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Daily review 08/06/2020

Written By: - Date published: 5:30 pm, June 8th, 2020 - 12 comments
Categories: Daily review - Tags:

Daily review is also your post.

This provides Standardistas the opportunity to review events of the day.

The usual rules of good behaviour apply (see the Policy).

Don’t forget to be kind to each other …

12 comments on “Daily review 08/06/2020 ”

  1. weka 1

    shouldn't that be 0? 🙂

  2. SPC 2

    An interesting test of our ability to move towards our future is underway at the moment.

    Business leaders want government and council to require staff to return to working from the office.

    Yet working from home was always an alternative in the fast broadband era and staff have now experienced this in practice.

    It has so many positives – saves time commuting, prevents congestion during the peak hours (reducing the need to build more roads, more resources for other things) – but results in less customers for inner city hospitality and retail. And thus business wants government or council to do something.

    In an irony, private sector employers might well take greater heed of staff preferences. And thus business leaders do not mention them at all.

    One sensible response is to allow staff their own choice, including flexible working hours at the office and a mix of home and glide time at the office (with some work hub hub collaboration time scheduled in as essential office time). Thus staff have easier commutes – bike on a good day, bus or train with spare space out of peak time another. Then staff would work days they planned meet-ups at a cafe, some retail, a film or a restaurant in the evening.

    Forcing people to commute at peak times is inane. It's so 20th C.

    • James Thrace 2.1

      Exactly. In satellite suburbs such as Porirua (where it seems near 40% of public servants live) having even half of them work from home on the regular would be a boon to local cafes in the area. Managers could make the weekly/fortnight trip from Wellingon to justify their middle management existence support cafes outside of Wellington. Mojo might have a reason to branch out given it doesn't exist outside of the Wellington CBD.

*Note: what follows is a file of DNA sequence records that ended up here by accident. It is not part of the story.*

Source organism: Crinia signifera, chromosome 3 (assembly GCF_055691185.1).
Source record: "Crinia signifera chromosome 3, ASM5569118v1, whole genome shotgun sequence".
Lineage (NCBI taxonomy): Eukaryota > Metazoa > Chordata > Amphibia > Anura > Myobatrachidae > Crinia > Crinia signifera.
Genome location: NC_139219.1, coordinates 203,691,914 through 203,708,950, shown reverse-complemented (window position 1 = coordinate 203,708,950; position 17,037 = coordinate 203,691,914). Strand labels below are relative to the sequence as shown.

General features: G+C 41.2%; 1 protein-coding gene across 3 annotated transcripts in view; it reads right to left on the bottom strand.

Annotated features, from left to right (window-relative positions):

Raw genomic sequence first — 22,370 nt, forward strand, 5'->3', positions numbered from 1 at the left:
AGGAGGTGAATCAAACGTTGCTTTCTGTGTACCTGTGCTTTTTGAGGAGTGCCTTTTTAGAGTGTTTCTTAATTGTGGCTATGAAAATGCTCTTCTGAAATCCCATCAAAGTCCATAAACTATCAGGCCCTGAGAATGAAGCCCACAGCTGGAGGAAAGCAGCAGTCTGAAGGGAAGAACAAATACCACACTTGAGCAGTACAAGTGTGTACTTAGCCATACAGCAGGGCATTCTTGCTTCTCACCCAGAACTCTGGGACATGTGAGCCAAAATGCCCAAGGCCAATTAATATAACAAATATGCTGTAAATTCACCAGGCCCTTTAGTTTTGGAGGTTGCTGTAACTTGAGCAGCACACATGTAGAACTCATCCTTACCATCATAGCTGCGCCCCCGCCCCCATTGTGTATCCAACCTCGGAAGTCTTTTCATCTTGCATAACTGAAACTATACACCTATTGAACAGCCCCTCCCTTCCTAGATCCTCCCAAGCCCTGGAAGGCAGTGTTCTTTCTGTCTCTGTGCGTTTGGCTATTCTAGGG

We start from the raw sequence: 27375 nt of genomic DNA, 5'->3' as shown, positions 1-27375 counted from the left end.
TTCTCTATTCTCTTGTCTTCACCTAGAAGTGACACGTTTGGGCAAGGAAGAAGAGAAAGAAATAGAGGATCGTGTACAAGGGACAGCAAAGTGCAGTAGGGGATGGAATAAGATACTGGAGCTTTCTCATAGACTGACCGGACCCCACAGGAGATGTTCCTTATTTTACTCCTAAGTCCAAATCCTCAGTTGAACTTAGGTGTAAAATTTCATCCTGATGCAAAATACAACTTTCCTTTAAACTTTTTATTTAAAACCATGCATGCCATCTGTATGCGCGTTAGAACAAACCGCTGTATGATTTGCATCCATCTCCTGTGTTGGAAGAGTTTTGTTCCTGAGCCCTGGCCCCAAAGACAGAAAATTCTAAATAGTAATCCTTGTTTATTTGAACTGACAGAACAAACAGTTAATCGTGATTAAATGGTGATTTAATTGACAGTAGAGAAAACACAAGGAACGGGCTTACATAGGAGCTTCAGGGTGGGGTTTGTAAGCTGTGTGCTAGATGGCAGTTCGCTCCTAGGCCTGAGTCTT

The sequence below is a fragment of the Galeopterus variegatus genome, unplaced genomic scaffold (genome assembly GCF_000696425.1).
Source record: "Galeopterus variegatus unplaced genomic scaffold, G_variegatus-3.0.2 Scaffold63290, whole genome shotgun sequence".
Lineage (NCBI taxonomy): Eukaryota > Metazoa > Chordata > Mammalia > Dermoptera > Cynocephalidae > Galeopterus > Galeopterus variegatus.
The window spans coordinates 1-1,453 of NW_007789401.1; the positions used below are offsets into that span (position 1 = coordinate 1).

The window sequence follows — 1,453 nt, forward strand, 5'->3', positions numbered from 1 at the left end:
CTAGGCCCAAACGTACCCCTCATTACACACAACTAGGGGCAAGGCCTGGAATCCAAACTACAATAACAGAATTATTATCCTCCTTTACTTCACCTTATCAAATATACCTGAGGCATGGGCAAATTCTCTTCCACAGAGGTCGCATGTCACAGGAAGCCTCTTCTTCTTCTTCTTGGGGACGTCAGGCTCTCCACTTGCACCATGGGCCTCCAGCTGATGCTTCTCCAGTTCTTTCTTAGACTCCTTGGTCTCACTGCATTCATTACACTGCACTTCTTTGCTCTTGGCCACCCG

But that's forward thinking and as such, is anathema to many managers over the age of 45 who have infected the public service..

      • Sacha 2.1.1

        I'd like to hear govt offering support for city centre businesses to relocate rather than trying to force other workers to go back to old commuting patterns.

    • greywarshark 2.2

      I agree with the last sentence. But there are sociological aspects to mixing with colleagues and getting out into the world. If a couple are obliged to spend 24 hours together for too long, they will get more than cabin fever. But an attendance plan will result in happier workers, more like in the Jetsons! Some days at home, some at work, and glide-time and better public transport.

  3. SPC 3

    Genetic variations may be what causes different people to suffer from different symptoms of the coronavirus, according to a new study by European scientists

    Variations at two spots in the human genome are associated with an increased risk of respiratory failure in COVID-19 patients, according to the study. Patients with Type A blood were linked to a 50% increase in the likelihood of needing to get oxygen or go on a ventilator, reported the Times. Surprisingly, variations in ACE2, the protein to which the virus attaches itself on the surface of human cells, did not seem to make a difference in the severity of the virus. "

    The locus where the blood-type gene is located also contains DNA that acts as an on-off switch for a gene producing a protein that triggers strong immune responses. The novel coronavirus triggers an overreaction of the immune system in some people, leading to inflammation and lung damage. It could be that genetic variations influence that response. The second locus found in the study, on Chromosome 3, has an even stronger statistical link to COVID-19, but the spot houses six genes so it's still unclear which one influences the severity of the illness, according to the Times. One of the six genes encodes a protein known to interact with ACE2, but another nearby gene encodes a potent immune-signaling molecule. It could be that this gene triggers an overreaction as well.